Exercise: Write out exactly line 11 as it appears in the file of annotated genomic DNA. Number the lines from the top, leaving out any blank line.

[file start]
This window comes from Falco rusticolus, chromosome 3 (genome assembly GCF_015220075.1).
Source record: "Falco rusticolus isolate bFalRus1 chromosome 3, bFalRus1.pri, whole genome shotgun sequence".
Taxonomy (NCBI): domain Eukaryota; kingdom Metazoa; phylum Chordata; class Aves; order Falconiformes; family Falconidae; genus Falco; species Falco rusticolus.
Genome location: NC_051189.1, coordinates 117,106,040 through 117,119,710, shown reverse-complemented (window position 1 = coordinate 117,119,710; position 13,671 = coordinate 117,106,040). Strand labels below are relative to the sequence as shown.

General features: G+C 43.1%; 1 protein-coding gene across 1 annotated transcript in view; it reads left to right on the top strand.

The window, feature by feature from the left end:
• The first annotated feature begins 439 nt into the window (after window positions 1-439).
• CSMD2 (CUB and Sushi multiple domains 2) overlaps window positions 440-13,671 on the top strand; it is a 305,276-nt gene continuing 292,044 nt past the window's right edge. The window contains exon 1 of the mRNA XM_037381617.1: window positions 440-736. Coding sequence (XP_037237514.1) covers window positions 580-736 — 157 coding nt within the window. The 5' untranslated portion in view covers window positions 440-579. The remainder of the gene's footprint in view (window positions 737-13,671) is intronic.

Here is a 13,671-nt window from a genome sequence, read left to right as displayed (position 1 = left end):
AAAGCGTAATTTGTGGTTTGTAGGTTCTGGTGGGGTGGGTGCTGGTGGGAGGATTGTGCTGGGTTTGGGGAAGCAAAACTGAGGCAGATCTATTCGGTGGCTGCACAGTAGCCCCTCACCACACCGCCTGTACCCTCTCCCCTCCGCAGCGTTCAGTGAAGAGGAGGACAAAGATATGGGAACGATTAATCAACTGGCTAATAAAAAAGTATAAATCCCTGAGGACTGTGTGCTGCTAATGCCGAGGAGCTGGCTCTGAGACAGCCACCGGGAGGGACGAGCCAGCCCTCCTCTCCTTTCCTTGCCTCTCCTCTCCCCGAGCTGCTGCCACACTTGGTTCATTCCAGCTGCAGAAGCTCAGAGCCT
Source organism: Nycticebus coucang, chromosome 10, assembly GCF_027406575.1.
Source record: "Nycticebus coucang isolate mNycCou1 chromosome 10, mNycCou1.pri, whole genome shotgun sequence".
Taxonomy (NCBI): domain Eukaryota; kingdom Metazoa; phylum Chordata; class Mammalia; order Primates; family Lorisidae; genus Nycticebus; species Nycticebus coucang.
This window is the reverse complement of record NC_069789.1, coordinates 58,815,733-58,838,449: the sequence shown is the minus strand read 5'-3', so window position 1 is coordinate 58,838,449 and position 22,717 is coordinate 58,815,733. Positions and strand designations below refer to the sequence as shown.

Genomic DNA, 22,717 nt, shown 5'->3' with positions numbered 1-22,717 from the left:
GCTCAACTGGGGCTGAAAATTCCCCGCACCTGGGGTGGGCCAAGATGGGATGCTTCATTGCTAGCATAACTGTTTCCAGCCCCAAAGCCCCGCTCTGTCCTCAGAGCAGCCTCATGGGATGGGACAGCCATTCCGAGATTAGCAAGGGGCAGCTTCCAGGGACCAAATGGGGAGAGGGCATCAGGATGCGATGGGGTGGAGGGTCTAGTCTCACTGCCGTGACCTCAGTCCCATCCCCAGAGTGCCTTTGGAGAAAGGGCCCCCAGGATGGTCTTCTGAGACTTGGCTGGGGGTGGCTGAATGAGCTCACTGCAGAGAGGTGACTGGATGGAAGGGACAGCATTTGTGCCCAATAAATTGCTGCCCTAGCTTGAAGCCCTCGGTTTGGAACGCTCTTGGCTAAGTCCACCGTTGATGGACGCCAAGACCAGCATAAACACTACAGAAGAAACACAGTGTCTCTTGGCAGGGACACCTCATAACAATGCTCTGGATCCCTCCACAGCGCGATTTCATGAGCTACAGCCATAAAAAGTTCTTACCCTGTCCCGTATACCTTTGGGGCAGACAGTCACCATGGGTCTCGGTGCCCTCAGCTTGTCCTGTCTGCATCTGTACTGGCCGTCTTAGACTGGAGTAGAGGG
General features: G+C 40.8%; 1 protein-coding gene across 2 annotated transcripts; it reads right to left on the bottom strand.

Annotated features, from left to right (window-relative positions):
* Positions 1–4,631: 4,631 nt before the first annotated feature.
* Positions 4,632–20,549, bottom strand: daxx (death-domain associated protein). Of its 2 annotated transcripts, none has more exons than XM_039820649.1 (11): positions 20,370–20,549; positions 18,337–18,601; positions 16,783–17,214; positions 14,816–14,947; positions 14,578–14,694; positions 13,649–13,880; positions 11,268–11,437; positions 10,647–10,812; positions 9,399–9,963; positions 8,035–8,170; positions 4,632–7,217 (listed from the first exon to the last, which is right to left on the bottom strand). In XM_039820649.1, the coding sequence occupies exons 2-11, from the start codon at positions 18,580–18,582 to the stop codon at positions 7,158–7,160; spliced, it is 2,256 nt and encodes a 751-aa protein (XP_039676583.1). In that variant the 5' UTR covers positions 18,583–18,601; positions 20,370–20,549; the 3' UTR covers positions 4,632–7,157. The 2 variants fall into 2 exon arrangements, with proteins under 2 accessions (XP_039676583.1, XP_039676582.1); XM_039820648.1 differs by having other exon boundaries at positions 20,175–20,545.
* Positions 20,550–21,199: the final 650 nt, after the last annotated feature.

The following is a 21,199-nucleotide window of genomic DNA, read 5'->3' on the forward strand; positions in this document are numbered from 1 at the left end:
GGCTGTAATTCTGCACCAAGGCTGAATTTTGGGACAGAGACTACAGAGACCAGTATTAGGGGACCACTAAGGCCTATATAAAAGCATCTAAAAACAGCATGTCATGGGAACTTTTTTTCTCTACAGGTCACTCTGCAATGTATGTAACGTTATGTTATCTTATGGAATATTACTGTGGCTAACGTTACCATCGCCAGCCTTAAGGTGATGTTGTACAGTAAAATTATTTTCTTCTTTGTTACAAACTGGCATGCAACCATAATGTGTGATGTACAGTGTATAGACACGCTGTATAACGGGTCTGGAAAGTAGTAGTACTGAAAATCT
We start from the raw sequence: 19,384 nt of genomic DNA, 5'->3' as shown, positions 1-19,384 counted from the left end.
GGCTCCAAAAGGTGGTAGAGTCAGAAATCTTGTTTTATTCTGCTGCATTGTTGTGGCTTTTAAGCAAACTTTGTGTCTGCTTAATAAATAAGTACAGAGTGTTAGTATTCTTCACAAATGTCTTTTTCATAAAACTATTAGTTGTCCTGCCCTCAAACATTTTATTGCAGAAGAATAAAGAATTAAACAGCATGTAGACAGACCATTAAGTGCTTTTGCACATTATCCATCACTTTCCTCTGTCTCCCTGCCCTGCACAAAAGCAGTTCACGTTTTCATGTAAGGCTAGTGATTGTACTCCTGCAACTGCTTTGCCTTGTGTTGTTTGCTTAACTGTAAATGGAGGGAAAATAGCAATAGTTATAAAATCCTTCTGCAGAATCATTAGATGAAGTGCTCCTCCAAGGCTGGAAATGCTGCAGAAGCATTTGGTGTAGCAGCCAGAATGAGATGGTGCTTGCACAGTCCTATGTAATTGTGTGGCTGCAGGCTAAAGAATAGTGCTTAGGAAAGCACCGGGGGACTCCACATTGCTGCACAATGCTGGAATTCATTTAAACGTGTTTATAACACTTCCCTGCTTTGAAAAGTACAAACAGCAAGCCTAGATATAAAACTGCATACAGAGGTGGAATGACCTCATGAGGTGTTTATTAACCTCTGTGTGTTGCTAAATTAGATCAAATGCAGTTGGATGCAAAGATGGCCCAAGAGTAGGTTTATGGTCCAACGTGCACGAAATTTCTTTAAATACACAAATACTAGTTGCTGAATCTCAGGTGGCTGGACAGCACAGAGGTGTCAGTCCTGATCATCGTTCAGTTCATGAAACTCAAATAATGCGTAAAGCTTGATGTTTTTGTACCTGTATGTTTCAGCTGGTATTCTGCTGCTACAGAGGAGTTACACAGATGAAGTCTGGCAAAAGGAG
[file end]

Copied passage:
Source organism: Nycticebus coucang, chromosome 10, assembly GCF_027406575.1.